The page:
The merits of Provincial Reconstruction Teams (PRTs) in Afghanistan have been the topic of heated debate. The lack of credible measures of effectiveness has not stood in the way for some stark conclusions about the civil military teams to be drawn. They have been hailed simultaneously as the ‘silver bullet’ representing a new era in peacebuilding, and ‘costly, wasteful and lacking in quality’. This contribution seeks to explain why PRTs represent a central pillar of ISAF’s strategy in Afghanistan by investigating the importance of PRTs in terms of strategic narratives, defined by Lawrence Freedman as ‘compelling story lines which can explain events convincingly and from which inferences can be drawn’. The central hypothesis is that activities of PRTs are important to contributing nations for reasons beyond their immediate impact on the ground in Afghanistan. This hypothesis is explored by examining Norway and Denmark’s contribution in Afghanistan and how it is portrayed to their domestic audiences.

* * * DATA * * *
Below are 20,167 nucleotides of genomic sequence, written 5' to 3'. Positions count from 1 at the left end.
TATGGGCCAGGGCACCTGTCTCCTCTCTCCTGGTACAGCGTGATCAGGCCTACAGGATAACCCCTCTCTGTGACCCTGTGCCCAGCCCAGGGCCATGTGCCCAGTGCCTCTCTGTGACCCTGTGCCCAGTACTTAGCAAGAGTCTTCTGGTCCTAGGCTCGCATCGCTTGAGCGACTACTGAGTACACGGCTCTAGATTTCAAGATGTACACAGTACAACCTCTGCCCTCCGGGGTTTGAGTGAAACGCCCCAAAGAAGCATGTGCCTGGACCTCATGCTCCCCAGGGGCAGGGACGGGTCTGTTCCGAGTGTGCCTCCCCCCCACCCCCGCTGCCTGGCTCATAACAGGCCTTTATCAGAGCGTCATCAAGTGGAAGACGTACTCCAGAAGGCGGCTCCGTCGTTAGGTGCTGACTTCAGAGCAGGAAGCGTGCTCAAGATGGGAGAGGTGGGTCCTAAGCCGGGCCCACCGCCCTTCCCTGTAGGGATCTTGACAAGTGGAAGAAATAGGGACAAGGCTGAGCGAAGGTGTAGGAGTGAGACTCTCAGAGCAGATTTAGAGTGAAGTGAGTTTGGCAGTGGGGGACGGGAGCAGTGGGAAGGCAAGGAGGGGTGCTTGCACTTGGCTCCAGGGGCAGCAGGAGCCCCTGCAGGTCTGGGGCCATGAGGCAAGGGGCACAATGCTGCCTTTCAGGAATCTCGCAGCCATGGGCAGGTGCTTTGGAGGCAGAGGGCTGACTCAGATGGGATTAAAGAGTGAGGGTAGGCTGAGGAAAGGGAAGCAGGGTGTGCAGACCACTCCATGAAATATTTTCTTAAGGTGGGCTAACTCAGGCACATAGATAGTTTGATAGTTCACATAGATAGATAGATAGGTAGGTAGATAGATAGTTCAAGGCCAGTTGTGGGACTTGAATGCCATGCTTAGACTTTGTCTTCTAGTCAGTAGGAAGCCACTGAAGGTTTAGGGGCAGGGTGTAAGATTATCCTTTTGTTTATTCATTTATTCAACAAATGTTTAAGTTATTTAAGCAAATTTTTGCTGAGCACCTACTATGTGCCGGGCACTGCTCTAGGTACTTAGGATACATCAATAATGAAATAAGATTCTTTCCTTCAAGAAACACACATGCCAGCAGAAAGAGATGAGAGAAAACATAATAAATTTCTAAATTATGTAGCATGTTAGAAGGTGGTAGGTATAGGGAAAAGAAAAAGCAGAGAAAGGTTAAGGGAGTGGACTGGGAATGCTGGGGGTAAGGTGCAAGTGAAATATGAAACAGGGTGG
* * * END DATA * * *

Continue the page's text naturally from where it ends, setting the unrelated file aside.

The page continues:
Quintessentially, it is argued that the PRT concept fulfils the role of how Norway and Denmark want to convey their engagement in Afghanistan. As such, PRTs enable, what Betz (2008) has called the West’s ‘diffuse and internally contradictory strategic narratives’ to operate in the same operational space. In other words, the PRT concept allows for multiple narratives of the same effort. Consequently, an attempt to ‘control the narrative’, or as it was described in the new transition strategy discussed at the Lisbon summit, ‘assemble a coherent narrative’, will be difficult.4 The flexibility of the PRT concept itself fuels the generation of individual nation’s strategic narratives.